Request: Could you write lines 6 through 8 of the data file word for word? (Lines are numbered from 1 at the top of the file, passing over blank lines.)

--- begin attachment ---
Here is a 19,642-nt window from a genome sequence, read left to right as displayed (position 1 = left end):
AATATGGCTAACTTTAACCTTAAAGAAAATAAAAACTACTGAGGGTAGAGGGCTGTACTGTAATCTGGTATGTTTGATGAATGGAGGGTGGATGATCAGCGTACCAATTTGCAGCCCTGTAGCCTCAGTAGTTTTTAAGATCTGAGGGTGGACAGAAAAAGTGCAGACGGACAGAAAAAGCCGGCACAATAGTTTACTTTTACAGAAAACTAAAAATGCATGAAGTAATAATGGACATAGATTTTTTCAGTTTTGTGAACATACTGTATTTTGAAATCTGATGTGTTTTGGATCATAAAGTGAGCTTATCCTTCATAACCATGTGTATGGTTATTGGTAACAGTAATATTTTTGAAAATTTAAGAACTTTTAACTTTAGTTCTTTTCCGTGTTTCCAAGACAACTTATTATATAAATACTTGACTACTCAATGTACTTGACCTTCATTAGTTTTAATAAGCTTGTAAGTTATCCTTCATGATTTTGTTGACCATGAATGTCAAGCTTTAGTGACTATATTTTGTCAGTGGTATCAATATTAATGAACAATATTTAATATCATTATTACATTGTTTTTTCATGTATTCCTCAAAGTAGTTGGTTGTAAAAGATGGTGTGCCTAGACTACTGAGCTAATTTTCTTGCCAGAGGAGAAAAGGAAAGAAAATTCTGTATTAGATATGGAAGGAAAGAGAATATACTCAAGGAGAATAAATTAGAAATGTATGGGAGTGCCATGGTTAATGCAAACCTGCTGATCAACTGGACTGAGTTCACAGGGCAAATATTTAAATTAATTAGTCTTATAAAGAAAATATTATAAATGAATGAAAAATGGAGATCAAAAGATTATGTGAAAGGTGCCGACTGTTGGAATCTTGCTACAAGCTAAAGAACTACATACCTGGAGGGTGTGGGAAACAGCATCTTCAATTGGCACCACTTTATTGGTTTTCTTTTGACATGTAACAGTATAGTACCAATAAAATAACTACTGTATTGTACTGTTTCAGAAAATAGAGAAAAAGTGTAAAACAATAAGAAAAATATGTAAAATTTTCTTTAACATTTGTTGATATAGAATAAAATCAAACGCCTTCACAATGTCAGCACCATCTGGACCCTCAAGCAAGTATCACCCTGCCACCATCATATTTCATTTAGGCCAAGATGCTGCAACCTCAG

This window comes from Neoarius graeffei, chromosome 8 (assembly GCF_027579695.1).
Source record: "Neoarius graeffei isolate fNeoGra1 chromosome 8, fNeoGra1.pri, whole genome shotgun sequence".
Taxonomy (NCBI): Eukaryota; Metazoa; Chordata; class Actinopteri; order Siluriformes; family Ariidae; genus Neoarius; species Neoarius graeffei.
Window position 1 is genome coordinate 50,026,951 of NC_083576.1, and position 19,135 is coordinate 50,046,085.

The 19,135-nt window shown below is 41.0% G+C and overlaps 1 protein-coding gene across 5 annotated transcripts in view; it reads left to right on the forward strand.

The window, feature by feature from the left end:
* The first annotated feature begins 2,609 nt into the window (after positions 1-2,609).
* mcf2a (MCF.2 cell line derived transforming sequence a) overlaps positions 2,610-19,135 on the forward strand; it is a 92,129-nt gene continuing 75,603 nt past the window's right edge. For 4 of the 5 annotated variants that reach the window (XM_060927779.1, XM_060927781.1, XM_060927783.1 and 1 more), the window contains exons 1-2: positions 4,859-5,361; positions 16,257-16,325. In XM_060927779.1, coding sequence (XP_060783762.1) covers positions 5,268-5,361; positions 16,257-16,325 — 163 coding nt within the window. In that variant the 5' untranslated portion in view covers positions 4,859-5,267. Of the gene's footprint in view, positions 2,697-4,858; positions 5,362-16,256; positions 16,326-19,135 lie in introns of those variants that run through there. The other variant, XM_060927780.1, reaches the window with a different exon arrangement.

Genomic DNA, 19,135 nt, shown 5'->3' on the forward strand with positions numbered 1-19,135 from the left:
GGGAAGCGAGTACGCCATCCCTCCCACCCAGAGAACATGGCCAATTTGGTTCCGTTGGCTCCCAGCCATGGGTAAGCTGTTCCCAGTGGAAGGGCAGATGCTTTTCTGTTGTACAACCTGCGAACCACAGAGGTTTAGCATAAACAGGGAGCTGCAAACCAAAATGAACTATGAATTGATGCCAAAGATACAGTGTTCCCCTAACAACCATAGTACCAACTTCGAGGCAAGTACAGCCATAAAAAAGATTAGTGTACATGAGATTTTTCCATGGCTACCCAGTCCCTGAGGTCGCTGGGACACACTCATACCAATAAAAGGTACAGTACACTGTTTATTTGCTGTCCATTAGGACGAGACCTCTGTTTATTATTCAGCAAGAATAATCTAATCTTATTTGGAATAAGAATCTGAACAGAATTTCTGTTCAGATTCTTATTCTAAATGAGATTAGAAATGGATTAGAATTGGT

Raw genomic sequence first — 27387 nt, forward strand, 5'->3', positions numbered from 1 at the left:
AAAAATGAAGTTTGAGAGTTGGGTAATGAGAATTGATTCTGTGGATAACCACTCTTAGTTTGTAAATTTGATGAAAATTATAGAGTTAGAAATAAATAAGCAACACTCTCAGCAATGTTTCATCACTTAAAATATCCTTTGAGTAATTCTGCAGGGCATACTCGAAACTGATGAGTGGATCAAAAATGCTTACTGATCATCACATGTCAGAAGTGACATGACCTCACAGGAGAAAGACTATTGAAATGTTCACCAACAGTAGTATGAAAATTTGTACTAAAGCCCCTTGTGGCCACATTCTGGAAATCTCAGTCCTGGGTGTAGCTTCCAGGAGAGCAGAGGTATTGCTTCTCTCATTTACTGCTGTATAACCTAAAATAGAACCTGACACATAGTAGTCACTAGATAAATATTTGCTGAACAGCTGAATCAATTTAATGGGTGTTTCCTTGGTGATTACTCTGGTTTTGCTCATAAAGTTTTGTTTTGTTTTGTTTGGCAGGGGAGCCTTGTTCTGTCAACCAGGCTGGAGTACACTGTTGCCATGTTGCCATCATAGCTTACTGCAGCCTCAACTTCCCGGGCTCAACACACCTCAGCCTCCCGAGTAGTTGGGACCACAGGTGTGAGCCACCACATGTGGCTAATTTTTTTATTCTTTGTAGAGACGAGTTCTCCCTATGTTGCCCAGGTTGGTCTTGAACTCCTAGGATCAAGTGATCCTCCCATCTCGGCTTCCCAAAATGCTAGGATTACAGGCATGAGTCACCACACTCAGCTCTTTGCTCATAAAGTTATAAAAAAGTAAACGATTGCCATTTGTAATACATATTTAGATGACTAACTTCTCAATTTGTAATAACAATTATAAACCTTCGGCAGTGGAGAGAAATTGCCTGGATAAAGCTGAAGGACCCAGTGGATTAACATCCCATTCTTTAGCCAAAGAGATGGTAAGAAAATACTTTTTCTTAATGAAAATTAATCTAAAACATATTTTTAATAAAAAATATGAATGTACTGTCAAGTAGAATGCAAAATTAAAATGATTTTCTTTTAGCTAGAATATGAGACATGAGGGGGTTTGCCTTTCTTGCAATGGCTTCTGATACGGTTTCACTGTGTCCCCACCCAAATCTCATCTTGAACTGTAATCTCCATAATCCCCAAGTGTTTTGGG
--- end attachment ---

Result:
Window position 1 is genome coordinate 50,026,951 of NC_083576.1, and position 19,135 is coordinate 50,046,085.

The 19,135-nt window shown below is 41.0% G+C and overlaps 1 protein-coding gene across 5 annotated transcripts in view; it reads left to right on the forward strand.

The window, feature by feature from the left end: